Believe me, nothing helps one get over an old flame like a new one. How many times I crawled back to my dorm room in college, locked the door, and wept out my heart sickness to God. Life seemed so tasteless, so colorless, so empty when a love turned cold. But then, suddenly, one fine day, a new love began like a gentle breeze and life was beautiful again!
If you have a glass of muddy water and want to cleanse it, there are two methods. One is to empty the glass, wash it, and refill it. The other means is to expulse the dirty water by pouring a heavier liquid into the glass. The heavier liquid sinks to the bottom, begins to fill the glass, and the old water pours out the top and flows away. This is the expulsive power of a new love. They come into our lives, the gift of God, and the old trickles away from us.
A final tonic for breaking up is to be found in faith, that is, in the utter trust and abandonment of one’s life to Jesus Christ.
One must learn to see courtship as a series of relationships that perhaps leads to the one permanent coupling of marriage. Each date becomes like climbing a ladder. Each love is but a different rung of the ladder. God brings a person into our lives for romance to teach us good times, unselfishness, servant-hood, listening, communication, friendship, deferred gratification, the sort of personality you bond with, compatibility and more.
But be careful! For God often shows us that a relationship, good as it may be, has gone about as far as it can. Thus, it is time to break up and move on.
Often, however, we panic and cling to the courtship. Like a young woman said to me, “With Harry I don’t have all I want in a man, but without him, I don’t have anything!” I call this syndrome, “Going steady but stuck!” We are afraid to break up, afraid our date is all there is. So we cling to the good and miss the best.
In Psalm 84:11, the word promises, “No good thing does the Lord withhold from those who walk uprightly.” God wants what is best for you. He is no celestial killjoy! He is the center of joy!
We have an old saying in the South: “Good, better, best. Never let it rest, ’til the good is the better and the better is the best!” God, you see, brings good people into our lives to companion us, teach us, but then He moves them on to make room for someone who is better for us. And in each successive relationship we mature in our ability to give and receive nurture, until we come to, perhaps, that one marriage relationship that is best. And it lasts for a lifetime.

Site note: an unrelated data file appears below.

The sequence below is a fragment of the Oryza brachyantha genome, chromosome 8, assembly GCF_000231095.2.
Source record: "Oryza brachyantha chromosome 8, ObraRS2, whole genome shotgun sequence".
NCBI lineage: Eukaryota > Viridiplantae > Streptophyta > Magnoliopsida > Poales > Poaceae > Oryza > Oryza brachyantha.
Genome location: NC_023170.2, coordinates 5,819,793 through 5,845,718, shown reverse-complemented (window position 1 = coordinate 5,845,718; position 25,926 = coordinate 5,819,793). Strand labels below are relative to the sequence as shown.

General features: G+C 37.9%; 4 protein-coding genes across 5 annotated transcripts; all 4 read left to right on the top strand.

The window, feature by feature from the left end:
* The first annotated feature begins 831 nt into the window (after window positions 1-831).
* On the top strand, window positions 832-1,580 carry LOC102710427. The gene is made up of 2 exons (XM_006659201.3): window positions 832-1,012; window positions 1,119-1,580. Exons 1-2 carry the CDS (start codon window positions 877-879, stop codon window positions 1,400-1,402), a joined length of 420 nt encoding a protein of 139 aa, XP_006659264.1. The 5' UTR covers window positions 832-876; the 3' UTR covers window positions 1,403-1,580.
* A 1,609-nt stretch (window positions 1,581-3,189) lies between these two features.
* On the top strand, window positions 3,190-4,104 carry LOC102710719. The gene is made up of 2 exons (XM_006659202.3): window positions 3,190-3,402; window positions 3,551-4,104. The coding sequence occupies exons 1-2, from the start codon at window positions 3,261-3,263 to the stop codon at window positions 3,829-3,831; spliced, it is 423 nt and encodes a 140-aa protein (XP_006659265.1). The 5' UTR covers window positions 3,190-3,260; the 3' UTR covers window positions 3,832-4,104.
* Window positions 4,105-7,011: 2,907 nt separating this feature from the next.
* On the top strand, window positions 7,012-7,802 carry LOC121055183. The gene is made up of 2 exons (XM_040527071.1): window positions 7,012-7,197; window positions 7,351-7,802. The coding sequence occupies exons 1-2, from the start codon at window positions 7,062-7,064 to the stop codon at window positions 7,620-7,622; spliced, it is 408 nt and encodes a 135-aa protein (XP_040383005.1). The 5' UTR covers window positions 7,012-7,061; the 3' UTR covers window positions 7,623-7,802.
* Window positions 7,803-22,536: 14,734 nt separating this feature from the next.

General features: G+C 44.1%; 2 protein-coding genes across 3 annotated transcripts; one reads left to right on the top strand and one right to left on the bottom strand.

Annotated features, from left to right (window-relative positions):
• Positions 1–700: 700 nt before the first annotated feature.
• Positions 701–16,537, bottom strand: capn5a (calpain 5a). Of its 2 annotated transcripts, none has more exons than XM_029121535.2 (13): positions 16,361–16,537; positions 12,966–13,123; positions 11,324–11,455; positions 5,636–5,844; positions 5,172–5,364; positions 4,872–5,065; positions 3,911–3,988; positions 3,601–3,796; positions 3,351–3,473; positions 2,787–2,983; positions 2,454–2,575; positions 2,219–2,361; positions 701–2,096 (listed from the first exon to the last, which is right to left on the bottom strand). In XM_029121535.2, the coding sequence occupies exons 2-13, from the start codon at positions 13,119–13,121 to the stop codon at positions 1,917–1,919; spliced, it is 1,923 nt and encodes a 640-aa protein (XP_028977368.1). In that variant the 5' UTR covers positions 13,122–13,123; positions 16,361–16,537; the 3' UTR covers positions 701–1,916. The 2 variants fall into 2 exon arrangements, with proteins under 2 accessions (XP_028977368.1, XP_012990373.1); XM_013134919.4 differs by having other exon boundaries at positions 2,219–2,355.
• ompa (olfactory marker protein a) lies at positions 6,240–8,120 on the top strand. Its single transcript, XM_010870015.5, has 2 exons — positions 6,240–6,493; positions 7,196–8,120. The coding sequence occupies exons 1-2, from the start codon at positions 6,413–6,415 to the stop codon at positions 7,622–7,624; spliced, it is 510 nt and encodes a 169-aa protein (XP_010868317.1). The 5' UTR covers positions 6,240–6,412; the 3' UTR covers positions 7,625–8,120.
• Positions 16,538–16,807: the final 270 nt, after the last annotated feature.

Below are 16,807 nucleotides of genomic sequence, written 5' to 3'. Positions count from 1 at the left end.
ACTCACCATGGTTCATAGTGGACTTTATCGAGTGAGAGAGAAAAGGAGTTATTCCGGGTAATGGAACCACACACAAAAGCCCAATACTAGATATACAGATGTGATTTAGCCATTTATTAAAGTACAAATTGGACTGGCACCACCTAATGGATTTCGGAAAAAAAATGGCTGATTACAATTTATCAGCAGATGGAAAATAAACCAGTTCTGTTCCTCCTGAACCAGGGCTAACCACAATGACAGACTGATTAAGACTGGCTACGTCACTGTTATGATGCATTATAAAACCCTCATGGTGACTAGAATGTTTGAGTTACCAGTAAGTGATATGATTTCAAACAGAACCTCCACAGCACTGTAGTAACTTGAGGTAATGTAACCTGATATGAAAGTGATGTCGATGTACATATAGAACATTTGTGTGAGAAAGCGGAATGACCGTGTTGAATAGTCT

Ah! But my young friend! God knows! He knows! “A hope deferred makes the heart sick.” Breaking up with someone good for us, even better for us, hurts so bad! But it is a maturing pain, like the winded exhaustion of a long distance runner, it gets us in shape for the best!
There is an old poem written, I think, by a British poet whose name has long since been lost to me. It has the sort of trust in God’s provision in it that is so vital throughout life.
And God said, ‘Go to the edge!’
“No, I might fall.’
‘Go to the edge!’
‘But … but, God, I am afraid!’
‘GO TO THE EDGE!’
So I went to the edge…
And He pushed…
And we flew!
That’s how it is! The good Lord wants nothing but the best for you. And those who trust Him fully find Him wholly true.
When I was in college I dated a splendid woman. Ours was an honorable courtship, full of excitement, romance and dreams. But as I graduated and went off to divinity school in Atlanta, she began to pull away. She was not certain she could be a minister’s wife. She sensed confusion over God’s will.
I panicked and tried to cling. I marshaled all my persuasive powers to get her to remain. But still she walked away.
So I had to move to a huge city and get lost in a new academic curriculum all the while experiencing the heart sickness of a hope deferred.
I complained to God.
I sat home alone.
In loneliness I learned to be friends with myself and Jesus.
I didn’t understand.
But every day I got up and went on.
I did what had to be done.
I trusted God with blind faith.
And then I met Kathryn. She and I became best friends at first. I admired her kind eyes, easy-going ways, her servant-hood. We ate together, talked of novels, sailed the lake together, worshiped, and slowly fell in love. Now, these many years later, I see clearly. I see how God took the good and the better out of my life to bring in the best. And I am satisfied. When Kathryn and I became engaged, I wrote her and Christ a poem. Perhaps it’s not great poetry, but it makes the point.
I didn’t know this then,
But she, only visiting, left to make room for you.
The heart is room enough only for that true, true love,
And a man must look upon every exiting as an entrance to some place else.
I did not believe this then,
But still, I stepped to the door and said, ‘Next?’
And then you came.
And you stayed.
And now I have no romantic rooms for anyone else.